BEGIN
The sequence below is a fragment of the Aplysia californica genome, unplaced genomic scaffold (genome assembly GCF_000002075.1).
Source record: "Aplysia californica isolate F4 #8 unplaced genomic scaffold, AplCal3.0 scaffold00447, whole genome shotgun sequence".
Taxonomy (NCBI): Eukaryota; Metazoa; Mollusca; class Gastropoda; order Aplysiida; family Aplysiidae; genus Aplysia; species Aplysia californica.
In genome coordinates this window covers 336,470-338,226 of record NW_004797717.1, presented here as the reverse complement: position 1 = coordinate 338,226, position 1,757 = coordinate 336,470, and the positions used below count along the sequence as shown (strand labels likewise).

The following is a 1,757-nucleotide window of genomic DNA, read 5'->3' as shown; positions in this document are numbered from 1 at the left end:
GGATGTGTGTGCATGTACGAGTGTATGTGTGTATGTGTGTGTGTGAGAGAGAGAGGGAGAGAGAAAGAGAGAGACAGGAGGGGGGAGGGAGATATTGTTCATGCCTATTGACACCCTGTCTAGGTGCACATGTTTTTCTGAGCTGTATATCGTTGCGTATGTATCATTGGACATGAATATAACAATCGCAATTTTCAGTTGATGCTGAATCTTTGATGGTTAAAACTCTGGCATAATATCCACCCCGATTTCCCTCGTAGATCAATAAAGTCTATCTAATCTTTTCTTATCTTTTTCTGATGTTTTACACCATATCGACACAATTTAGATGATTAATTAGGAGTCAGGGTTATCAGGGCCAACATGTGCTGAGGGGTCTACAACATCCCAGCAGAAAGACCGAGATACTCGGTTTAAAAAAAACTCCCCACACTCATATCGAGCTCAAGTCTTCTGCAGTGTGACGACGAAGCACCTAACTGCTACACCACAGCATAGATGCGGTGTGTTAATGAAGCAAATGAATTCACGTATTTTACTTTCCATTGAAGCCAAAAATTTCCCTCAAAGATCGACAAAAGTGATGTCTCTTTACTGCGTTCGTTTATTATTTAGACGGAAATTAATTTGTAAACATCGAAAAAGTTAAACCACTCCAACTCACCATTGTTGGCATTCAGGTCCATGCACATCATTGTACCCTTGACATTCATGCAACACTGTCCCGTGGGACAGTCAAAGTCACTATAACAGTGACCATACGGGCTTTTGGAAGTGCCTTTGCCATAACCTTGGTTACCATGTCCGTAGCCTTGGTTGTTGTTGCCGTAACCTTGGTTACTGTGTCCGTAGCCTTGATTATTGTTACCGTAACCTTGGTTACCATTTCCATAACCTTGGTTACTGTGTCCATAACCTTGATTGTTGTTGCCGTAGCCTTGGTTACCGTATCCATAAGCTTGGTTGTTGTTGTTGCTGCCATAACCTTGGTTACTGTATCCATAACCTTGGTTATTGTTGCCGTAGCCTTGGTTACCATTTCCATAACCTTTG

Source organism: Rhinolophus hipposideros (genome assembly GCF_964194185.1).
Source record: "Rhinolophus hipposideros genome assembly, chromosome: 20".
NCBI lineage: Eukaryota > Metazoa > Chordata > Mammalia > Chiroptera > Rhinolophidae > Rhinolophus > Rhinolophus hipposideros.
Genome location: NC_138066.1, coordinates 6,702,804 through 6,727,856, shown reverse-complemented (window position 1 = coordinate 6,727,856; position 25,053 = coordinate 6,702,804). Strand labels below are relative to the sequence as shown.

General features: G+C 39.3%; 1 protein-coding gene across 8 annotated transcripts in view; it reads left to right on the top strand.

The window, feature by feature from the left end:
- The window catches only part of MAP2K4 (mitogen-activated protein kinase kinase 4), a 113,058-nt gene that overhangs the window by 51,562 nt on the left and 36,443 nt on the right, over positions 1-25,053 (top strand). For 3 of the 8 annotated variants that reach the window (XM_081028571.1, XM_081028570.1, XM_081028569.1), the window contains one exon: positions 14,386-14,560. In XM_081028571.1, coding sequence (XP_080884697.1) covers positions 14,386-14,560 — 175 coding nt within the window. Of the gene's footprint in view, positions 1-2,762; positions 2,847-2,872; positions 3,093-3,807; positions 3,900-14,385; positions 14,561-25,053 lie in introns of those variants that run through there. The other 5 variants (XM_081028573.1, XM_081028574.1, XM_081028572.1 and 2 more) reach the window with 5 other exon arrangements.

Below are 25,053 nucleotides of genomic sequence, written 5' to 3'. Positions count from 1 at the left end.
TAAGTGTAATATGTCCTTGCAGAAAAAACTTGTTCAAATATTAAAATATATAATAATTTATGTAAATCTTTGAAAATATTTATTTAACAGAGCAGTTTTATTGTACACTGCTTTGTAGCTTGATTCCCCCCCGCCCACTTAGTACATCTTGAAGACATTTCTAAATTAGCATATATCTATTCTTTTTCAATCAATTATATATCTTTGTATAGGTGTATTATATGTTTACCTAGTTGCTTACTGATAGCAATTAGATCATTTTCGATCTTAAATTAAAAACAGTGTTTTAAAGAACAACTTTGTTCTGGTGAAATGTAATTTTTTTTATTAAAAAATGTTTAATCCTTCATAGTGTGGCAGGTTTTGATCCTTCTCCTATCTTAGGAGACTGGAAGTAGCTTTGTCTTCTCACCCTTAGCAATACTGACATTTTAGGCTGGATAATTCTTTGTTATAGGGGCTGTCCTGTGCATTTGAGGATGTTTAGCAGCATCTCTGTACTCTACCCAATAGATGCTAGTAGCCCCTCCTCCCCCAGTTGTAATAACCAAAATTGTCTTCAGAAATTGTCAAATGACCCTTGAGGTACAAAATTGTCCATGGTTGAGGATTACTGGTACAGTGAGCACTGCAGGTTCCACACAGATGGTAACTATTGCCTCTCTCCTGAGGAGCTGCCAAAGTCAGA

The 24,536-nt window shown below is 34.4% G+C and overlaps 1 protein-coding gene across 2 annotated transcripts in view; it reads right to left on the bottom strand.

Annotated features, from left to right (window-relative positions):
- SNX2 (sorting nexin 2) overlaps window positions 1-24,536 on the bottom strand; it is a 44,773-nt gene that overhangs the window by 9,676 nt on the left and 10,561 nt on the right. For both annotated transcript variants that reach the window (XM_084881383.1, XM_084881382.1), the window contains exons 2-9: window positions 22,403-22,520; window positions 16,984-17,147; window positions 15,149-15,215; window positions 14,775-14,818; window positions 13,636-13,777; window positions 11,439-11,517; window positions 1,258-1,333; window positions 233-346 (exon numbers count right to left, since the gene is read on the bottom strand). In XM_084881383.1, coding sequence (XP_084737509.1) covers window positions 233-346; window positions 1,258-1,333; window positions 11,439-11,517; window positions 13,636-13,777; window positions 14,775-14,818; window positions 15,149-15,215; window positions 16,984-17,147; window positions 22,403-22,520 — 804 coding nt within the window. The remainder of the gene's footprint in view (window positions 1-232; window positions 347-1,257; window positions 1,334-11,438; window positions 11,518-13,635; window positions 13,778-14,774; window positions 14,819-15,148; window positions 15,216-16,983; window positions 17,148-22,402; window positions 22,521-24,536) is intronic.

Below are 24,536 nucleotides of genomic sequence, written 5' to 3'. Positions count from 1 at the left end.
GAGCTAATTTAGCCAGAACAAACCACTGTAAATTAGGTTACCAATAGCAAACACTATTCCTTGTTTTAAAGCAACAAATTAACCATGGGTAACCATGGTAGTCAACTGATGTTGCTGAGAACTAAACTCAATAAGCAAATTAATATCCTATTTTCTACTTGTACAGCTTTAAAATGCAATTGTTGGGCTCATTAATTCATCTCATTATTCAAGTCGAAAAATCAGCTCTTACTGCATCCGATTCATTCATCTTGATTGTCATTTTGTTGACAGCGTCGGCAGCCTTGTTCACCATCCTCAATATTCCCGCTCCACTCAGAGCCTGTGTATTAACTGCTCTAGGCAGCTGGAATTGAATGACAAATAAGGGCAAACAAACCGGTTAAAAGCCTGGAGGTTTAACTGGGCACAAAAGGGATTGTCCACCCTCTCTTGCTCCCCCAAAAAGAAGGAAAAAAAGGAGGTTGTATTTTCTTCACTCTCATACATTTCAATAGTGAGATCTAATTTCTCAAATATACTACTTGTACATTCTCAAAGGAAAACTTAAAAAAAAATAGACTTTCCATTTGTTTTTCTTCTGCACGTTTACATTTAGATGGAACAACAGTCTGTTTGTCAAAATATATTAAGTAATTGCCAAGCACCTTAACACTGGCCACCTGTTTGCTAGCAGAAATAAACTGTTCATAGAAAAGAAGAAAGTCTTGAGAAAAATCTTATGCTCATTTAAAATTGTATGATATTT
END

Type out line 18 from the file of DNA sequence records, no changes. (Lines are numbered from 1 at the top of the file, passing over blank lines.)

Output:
- SNX2 (sorting nexin 2) overlaps window positions 1-24,536 on the bottom strand; it is a 44,773-nt gene that overhangs the window by 9,676 nt on the left and 10,561 nt on the right. For both annotated transcript variants that reach the window (XM_084881383.1, XM_084881382.1), the window contains exons 2-9: window positions 22,403-22,520; window positions 16,984-17,147; window positions 15,149-15,215; window positions 14,775-14,818; window positions 13,636-13,777; window positions 11,439-11,517; window positions 1,258-1,333; window positions 233-346 (exon numbers count right to left, since the gene is read on the bottom strand). In XM_084881383.1, coding sequence (XP_084737509.1) covers window positions 233-346; window positions 1,258-1,333; window positions 11,439-11,517; window positions 13,636-13,777; window positions 14,775-14,818; window positions 15,149-15,215; window positions 16,984-17,147; window positions 22,403-22,520 — 804 coding nt within the window. The remainder of the gene's footprint in view (window positions 1-232; window positions 347-1,257; window positions 1,334-11,438; window positions 11,518-13,635; window positions 13,778-14,774; window positions 14,819-15,148; window positions 15,216-16,983; window positions 17,148-22,402; window positions 22,521-24,536) is intronic.